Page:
# A check is a win

Consider a normal game of chess with one change. As soon as you put the opposing king in check you have won.

If both players play optimally, how long is the game?

• Is this a question that has a known answer? Or is it unsolved as far as you know? Dec 3, 2023 at 23:52
• @pmacfarlane I believe I know the answer but I haven’t seen anyone else solve it.
– Simd
Dec 4, 2023 at 0:03
• I wonder how long it takes for the black to give check. On the first glance it seems there are too many possible moves, making this unsolvable. Dec 4, 2023 at 19:48
• @ZizyArcher Do you mean ignoring that white will already have won?
– Simd
Dec 4, 2023 at 21:09
• @Simd Yes - the game would be that white check is not a win (black still needs to move king or defend) while black check is. But as said, I guess there are tons of moves that need to be checked (eg white making checks to delay?), making this unsolvable by hand. Dec 5, 2023 at 7:43

White can force a check in

5 moves.

White starts with the move

1. Nc3.
White is now threatening 2. Nb5, 2. Nd5, 2. Ne4.
After any of these moves, white will be threatening to give a knight check. There's no way that Black can prevent all three threats - for instance, after 1. ... c6, 2. Nb5 and 2. Nb5 are prevented, but 2. Ne4 still works.

As a result, to extend the game, Black needs to

Prepare to move the king on move 2, to get out of the way of the knight. This can be accomplished by moving the d7, e7, or f7 pawn.
A play of 1. ... d6 fails to 2. Ne4, after which black cannot escape 3. Nf6+.
Similarly, 1. ... f6 and 1. ... f5 fail to 2. Nb5 and 3. Nd6+.
After 1. ... e5, 2. Nd5 prevents the Black king from escaping, allowing 3. Nf6+ to win.

As a result, Black's only remaining options are

1. ... e6 and 1. ... d5. In fact, these are the only moves which extend the game past move 3.
If black plays 1. ... d5, white can respond with 2. Nb5, after which black's only move to prolong the game is 2. ... Kd7. White then plays 3. Nf3, after which 4. Ne5+ will win, unless black moves their king on move 3, at which point the other white knight can check on move 4.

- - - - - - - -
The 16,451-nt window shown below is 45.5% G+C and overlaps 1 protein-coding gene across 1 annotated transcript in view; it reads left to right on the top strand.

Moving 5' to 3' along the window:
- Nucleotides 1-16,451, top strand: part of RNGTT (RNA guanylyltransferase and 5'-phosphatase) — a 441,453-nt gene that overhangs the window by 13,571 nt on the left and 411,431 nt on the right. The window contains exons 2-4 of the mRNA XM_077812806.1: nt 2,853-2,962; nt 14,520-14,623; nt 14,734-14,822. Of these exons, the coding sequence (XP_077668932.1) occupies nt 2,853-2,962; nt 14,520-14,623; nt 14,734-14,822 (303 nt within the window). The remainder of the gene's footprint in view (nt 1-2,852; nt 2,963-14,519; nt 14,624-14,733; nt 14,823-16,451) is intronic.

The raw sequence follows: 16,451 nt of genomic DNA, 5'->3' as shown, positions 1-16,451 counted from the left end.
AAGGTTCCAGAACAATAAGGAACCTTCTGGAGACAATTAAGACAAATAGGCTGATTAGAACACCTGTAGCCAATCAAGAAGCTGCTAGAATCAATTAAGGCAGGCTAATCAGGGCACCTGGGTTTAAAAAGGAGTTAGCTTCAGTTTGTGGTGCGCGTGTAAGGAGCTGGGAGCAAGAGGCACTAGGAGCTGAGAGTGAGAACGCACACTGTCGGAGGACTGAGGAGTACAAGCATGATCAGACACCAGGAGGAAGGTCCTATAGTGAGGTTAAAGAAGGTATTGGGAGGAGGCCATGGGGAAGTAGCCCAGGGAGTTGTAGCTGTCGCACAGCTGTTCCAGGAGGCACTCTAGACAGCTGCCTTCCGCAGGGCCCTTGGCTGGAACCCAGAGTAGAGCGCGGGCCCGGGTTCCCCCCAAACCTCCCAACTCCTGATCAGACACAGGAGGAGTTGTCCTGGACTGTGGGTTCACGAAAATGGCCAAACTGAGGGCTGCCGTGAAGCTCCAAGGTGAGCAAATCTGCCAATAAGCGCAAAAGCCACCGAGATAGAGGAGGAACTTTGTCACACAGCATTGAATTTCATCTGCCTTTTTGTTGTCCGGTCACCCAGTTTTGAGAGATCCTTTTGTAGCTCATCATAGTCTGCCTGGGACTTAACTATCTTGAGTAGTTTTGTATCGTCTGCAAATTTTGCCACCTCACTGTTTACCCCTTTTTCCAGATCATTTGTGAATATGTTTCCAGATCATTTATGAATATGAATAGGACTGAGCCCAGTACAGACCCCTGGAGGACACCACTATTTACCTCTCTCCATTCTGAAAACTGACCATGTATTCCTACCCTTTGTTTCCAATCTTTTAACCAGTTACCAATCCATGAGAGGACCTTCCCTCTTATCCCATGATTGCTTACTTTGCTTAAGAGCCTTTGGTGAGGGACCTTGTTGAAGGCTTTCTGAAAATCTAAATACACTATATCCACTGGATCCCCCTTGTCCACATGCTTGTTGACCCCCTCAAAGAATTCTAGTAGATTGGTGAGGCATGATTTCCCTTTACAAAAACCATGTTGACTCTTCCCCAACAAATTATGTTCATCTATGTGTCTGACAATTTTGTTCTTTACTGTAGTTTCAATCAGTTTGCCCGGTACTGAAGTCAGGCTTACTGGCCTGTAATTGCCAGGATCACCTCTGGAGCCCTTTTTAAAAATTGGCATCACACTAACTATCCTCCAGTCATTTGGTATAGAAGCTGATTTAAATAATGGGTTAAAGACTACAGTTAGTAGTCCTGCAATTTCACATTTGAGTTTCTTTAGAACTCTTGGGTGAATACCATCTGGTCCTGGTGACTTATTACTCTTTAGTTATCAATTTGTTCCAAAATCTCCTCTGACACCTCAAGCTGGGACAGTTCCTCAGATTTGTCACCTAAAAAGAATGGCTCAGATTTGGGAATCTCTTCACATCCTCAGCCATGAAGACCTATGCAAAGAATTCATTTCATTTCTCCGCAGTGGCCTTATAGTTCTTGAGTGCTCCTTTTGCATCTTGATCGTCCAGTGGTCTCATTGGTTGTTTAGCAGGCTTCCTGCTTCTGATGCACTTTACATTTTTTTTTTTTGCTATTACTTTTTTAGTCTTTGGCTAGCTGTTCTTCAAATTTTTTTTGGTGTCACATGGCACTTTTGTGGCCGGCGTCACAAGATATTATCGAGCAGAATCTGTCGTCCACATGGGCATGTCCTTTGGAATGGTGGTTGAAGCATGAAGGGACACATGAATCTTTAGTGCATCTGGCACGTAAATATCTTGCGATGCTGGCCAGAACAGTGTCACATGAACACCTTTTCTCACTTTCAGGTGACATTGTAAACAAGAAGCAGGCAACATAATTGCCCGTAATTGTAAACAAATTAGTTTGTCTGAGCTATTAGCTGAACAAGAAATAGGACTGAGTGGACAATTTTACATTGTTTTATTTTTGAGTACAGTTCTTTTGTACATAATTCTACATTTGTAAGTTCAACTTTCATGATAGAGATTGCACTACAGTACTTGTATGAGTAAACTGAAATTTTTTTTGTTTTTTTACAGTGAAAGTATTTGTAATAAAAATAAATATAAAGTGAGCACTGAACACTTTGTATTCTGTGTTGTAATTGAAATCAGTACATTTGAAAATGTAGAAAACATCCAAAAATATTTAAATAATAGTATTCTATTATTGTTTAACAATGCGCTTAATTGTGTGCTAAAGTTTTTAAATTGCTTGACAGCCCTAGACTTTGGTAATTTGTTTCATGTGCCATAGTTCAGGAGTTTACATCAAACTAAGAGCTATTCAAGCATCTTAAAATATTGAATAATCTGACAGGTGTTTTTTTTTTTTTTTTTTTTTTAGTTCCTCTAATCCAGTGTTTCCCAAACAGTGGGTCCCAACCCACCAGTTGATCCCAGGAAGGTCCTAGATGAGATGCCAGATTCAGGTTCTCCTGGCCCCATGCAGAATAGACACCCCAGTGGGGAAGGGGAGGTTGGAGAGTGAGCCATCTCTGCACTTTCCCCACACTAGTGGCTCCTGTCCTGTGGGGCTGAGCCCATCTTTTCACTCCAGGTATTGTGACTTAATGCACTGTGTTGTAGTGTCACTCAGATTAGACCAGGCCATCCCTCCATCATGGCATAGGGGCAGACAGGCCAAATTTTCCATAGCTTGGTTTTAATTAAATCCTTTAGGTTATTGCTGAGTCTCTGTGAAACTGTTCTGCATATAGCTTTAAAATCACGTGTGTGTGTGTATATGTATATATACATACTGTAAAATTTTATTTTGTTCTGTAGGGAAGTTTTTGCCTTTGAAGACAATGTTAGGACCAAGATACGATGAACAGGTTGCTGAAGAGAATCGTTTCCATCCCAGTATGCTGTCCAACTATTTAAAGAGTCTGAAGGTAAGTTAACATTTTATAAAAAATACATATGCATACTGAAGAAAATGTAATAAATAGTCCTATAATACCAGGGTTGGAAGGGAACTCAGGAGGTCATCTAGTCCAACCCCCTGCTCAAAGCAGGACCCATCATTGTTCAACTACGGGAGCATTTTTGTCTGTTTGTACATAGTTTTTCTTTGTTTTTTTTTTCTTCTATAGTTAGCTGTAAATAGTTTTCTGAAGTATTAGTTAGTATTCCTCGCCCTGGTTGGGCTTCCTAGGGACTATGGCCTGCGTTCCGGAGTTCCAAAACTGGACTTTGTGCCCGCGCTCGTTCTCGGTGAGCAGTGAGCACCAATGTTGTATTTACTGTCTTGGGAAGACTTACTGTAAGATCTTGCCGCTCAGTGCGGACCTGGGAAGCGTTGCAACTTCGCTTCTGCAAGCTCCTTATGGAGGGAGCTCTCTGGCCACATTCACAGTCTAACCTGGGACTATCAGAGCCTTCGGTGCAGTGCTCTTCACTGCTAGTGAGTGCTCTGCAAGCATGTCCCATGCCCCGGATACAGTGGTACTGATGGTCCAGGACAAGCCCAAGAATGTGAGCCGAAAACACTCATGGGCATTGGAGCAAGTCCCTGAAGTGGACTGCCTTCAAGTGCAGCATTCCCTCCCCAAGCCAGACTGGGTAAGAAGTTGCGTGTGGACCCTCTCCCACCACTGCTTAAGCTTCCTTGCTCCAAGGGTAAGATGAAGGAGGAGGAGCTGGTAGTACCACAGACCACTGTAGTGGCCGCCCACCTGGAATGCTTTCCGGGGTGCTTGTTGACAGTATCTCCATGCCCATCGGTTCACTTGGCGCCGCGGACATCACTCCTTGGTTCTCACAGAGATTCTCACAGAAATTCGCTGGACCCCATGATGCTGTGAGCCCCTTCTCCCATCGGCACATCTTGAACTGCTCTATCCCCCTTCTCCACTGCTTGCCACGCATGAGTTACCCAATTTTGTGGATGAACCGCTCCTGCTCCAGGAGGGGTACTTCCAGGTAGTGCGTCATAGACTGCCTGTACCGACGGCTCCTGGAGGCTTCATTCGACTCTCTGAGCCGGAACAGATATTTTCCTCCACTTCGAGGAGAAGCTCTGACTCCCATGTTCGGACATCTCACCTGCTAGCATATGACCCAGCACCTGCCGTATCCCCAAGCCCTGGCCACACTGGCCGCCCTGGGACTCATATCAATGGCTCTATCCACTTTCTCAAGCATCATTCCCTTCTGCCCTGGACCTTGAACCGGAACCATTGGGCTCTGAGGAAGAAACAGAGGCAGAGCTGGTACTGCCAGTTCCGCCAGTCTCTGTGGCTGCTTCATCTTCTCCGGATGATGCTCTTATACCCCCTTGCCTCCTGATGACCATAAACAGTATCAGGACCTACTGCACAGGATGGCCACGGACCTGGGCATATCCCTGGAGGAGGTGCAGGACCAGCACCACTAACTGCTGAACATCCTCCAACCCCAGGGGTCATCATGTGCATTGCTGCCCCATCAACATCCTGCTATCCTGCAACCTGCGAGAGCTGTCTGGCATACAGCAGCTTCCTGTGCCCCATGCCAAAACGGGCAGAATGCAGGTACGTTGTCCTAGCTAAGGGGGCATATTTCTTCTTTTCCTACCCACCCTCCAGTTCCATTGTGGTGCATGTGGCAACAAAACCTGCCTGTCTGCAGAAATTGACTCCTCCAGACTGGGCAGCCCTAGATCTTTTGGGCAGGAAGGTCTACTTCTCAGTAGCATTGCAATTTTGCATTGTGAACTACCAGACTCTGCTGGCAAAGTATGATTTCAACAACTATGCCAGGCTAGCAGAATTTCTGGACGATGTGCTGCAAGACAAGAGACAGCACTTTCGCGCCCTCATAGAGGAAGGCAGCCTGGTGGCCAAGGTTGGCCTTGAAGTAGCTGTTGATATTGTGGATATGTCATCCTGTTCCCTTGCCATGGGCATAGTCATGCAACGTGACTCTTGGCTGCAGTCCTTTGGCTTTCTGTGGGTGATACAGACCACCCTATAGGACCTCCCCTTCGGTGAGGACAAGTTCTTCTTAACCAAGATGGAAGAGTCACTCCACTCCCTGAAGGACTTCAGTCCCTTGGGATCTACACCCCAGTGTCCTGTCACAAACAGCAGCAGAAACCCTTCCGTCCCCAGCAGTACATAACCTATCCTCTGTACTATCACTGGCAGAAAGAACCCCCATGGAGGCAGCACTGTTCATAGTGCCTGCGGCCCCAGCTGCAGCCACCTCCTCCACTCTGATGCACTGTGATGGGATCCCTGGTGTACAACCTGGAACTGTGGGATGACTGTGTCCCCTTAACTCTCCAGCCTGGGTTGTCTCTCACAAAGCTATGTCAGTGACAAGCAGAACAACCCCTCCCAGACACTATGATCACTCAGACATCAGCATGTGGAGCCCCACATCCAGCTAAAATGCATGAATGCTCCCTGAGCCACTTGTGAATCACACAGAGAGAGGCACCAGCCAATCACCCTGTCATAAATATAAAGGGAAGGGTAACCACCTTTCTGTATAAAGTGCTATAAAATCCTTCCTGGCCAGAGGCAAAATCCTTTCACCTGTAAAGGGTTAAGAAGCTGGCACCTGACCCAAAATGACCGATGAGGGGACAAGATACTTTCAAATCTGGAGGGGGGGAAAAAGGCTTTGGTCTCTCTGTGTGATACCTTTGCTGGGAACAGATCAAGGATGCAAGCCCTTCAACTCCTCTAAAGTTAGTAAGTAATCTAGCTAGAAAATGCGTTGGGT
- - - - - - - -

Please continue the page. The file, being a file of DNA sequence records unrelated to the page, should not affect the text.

Thus, we have narrowed Black's options down to

1. ... e6. This is Black's only option which extends the game past move 4.
Now, White can play 2. Ne4, forcing 2. ... Ke7. White now plays 3. Nf3, threatening 4. Nh4, Ne5, and Nd4, each followed by a check on move 5. No move by black prevents more than two of these (e.g. 3. ... Nc6), so black again needs to look to move their King.
Moving to a light square fails to a check by the e4 knight, and black's only other option is to move their Queen to prepare 4. ... Kd8. However, white can then play 4. Ne5, and 5. Nc6+ even if the black king retreats to d8.

In conclusion, against best play, white wins in

Five moves, with the main line variation
1. Nc3 e6
2. Ne4 Ke7
3. Nf3 Qe8
4. Ne5 Kd8
5. Nc6+

Here's a Lichess study showing many of the variations.

This puzzle is described on the chess variants website, where it is claimed that

a forced mate in four for White is known.

That site cites the Classified Encyclopedia of Chess Variants, which in Chapter 10, page 82, says that a solution to this puzzle was given in July 1916, in the British Chess Magazine, Volume 36, page 201, quoting the Brooklyn Eagle, with the claimed solution:

"White could win by 1 Nc3 followed by an attack by the other knight"

given by Marshall, but does not give a specific number of moves.

A more detailed solution, matching the solution I gave above, is given in the site's other, broken citation, which I believe was intended to point at WGR10 by Michael Keller, in section Cx5, which gives the solution:

"Frank Marshall, however, found a forced win for White using only his two knights. One way is 1 Nc3 e6 (1...d5 2 Nb5 Kd7 3 Nf3) 2 Ne4 Ke7 3 Nf3, winning with the threat of either 4 Ne5 or 4 Nh4. 1...e5 and 1...d6 are met by 2 Nd5, while 1...f6 or 1...f5 are met by 2 Nb5."